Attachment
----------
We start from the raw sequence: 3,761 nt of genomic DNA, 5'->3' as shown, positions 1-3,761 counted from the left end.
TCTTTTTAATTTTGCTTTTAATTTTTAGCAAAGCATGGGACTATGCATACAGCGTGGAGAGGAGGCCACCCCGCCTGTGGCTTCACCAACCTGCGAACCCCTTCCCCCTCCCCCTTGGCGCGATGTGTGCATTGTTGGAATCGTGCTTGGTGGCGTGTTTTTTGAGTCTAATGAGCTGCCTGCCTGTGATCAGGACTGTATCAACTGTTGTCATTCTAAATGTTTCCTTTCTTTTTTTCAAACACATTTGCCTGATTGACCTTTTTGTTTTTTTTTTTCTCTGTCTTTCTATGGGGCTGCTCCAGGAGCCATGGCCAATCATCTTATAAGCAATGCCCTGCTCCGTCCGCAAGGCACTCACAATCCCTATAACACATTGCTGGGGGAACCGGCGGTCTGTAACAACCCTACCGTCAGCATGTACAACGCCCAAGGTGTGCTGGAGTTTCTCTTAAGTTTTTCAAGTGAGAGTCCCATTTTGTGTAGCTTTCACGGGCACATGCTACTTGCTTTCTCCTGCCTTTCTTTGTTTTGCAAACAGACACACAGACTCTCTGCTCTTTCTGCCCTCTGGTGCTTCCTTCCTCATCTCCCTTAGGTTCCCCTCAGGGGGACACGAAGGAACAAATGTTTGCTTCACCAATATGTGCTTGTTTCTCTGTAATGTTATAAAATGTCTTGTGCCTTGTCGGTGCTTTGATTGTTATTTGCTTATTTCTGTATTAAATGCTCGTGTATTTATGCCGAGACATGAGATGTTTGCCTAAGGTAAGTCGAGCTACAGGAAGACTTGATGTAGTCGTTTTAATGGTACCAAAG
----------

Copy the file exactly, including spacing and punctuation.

We start from the raw sequence: 3,761 nt of genomic DNA, 5'->3' as shown, positions 1-3,761 counted from the left end.
TCTTTTTAATTTTGCTTTTAATTTTTAGCAAAGCATGGGACTATGCATACAGCGTGGAGAGGAGGCCACCCCGCCTGTGGCTTCACCAACCTGCGAACCCCTTCCCCCTCCCCCTTGGCGCGATGTGTGCATTGTTGGAATCGTGCTTGGTGGCGTGTTTTTTGAGTCTAATGAGCTGCCTGCCTGTGATCAGGACTGTATCAACTGTTGTCATTCTAAATGTTTCCTTTCTTTTTTTCAAACACATTTGCCTGATTGACCTTTTTGTTTTTTTTTTTCTCTGTCTTTCTATGGGGCTGCTCCAGGAGCCATGGCCAATCATCTTATAAGCAATGCCCTGCTCCGTCCGCAAGGCACTCACAATCCCTATAACACATTGCTGGGGGAACCGGCGGTCTGTAACAACCCTACCGTCAGCATGTACAACGCCCAAGGTGTGCTGGAGTTTCTCTTAAGTTTTTCAAGTGAGAGTCCCATTTTGTGTAGCTTTCACGGGCACATGCTACTTGCTTTCTCCTGCCTTTCTTTGTTTTGCAAACAGACACACAGACTCTCTGCTCTTTCTGCCCTCTGGTGCTTCCTTCCTCATCTCCCTTAGGTTCCCCTCAGGGGGACACGAAGGAACAAATGTTTGCTTCACCAATATGTGCTTGTTTCTCTGTAATGTTATAAAATGTCTTGTGCCTTGTCGGTGCTTTGATTGTTATTTGCTTATTTCTGTATTAAATGCTCGTGTATTTATGCCGAGACATGAGATGTTTGCCTAAGGTAAGTCGAGCTACAGGAAGACTTGATGTAGTCGTTTTAATGGTACCAAAG